by CHARLOTTE MCPHERSON
“Many grave conditions exist around the world, and people respond in different ways. The needs of poverty, inequality and crises should be high priority — and rightly so — but other needs, such as animal care and concern for the environment, should not be neglected. It is not unusual for Western visitors to notice the number of stray dogs on the streets in İstanbul. Since June 2004 Turkey has embarked upon a major effort to solve the problem of stray dogs in public places. The approach has primarily been to capture stray dogs, neuter and immunize them and then set them free.
According to Linda Taal, who reports on AnimalLiberationFront.com, local communities are obliged to deal with the problem and to have a decent shelter where animals can recover. Taal adds that the animals need to be registered and returned to their native environment. Sadly, it seems the situation has not been so in İstanbul, based on Taal’s report. Turks tend to want to purchase a pet from the pet store. It is not uncommon for the pet to be put up for adoption within two years as the family is not taught what is involved in having and caring for a pet.
I enjoyed reading the book review by Marion James in Sunday’s Zaman about the new book “The Kangal Dog of Turkey” by Lesley Tahtakılıç and Margaret Mellor. James begins her piece with this: “A few years ago, my English friends living in İzmit bought a Kangal puppy. “Their children, who had been born and raised here and are pretty much more Turkish than English, gave the puppy the traditional name of Karabaş — Black Head. As a new puppy Karabaş was allowed inside the house. But of course he grew. At about 13 weeks he was bigger than my 13-year-old cocker spaniel. He carried on growing and moved out to the veranda because one wag of his tail would clear the coffee table. He carried on growing and moved out to the large garden because one wag of his tail would clear the table on the veranda. At about 13 months he was bigger than all of the children — even 15-year-old Sarah!”
The moral of that story is that Kangal dogs are not house pets. Pet shops are often at fault for not educating their customer about the types of dogs. Usually in a few weeks, months or a year, the dog is back on the street, homeless. A friend of mine who stopped by a couple of weeks ago told me that back where she comes from in South Dakota, the farming community’s dogs are not house pets, either. “There are folks who do not see dogs as a pet and if the dog misbehaves, they just take them out and shoot the dog,” she said.If you visit a local Turkish municipality dog pound, you will not only see the Kangal dog but hundreds of all types of dogs in different shapes and sizes eager to be taken home by you. Tahtakılıç and Mellor point out in their book that the Kangal is the famous Turkish shepherd dog who is the closest friend to the lonely shepherd and the strong guard of his flock. Mind you, he is not really a house pet!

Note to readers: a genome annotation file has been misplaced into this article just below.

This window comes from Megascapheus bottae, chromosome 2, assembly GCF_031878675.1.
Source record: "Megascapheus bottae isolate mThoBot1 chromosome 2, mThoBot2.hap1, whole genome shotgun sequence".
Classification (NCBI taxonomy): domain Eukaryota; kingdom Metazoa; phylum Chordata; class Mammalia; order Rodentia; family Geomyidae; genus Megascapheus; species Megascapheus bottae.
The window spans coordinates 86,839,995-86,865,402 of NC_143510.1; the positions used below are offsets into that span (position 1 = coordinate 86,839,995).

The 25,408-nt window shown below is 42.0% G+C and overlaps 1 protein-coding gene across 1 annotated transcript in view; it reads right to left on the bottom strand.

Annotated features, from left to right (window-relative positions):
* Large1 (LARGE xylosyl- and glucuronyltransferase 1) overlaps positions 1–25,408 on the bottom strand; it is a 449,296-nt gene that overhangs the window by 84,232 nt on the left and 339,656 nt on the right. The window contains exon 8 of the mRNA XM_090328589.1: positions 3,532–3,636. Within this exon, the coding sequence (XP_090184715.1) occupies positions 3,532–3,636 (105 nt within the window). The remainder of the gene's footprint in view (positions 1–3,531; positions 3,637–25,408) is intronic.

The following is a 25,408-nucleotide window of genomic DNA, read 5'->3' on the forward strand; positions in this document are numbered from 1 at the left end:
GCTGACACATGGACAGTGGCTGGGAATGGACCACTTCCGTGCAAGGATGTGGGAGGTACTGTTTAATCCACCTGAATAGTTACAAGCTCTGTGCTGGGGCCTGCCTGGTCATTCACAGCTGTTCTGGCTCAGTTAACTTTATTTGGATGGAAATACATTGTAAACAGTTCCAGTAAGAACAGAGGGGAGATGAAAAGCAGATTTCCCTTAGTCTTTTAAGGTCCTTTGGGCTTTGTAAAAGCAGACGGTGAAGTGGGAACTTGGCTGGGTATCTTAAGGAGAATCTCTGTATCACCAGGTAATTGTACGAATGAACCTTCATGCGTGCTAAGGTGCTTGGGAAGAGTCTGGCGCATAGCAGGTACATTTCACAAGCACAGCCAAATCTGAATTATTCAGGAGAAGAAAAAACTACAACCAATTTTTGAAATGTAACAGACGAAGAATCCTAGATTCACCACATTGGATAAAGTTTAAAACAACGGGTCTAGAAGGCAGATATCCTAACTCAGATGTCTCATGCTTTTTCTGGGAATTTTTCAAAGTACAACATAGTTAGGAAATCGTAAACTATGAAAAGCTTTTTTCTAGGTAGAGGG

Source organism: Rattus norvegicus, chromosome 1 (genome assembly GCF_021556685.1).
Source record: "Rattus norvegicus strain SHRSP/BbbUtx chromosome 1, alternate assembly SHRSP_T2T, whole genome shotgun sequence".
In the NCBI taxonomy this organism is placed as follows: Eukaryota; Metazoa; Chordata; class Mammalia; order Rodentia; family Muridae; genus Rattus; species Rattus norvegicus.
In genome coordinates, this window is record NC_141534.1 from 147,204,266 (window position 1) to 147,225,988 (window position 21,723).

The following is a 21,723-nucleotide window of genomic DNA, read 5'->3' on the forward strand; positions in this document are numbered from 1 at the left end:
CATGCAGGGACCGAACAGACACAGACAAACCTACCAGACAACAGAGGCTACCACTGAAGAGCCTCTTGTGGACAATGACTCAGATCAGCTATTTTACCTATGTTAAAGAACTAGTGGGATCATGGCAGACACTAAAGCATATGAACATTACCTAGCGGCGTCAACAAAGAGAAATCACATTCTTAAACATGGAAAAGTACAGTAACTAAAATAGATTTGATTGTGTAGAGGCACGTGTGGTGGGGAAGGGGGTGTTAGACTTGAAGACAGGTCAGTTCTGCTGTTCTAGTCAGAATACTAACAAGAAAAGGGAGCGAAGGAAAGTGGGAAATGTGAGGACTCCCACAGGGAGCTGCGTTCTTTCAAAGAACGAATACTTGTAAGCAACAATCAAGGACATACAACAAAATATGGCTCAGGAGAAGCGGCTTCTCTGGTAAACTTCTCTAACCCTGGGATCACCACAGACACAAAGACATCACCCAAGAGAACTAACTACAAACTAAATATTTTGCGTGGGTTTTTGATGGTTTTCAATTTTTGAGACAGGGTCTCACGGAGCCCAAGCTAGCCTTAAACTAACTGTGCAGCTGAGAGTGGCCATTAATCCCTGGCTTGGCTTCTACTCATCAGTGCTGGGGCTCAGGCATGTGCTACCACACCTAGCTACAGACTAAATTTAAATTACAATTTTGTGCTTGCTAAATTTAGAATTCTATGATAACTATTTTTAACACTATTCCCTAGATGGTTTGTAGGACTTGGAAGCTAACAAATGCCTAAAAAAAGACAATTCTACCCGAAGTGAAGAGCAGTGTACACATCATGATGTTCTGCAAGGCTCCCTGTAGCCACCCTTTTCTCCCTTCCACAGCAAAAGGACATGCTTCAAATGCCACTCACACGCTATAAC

Many foreign visitors have never seen a Kangal dog before coming to Turkey and comment on its size. Kangals have played a vital part in the working lives of country people in the Sivas province of central Turkey. The dog has its own striking physical characteristics and unique behavioral qualities. The Kangal is valued for its courage and strength, its loyalty to the shepherd and its devotion to the animals in its charge. If you have ever traveled in Anatolia, you know that the plain is a vast steppe, with mountains and boulders where settlements are isolated and shepherds have to travel miles to find sufficient grazing for the sheep.
As you read more about Kangals, you will understand that the authors’ intention is to protect the Kangal. Their concern for the recent decades of migration to the towns is changing the way of life in the Turkish countryside and the Kangal’s future. Insights are given on the work of local and international projects to protect this part of Turkey’s heritage.
The relation between a Kangal dog and his owner has long been a one man and his dog relationship. Long may it live!”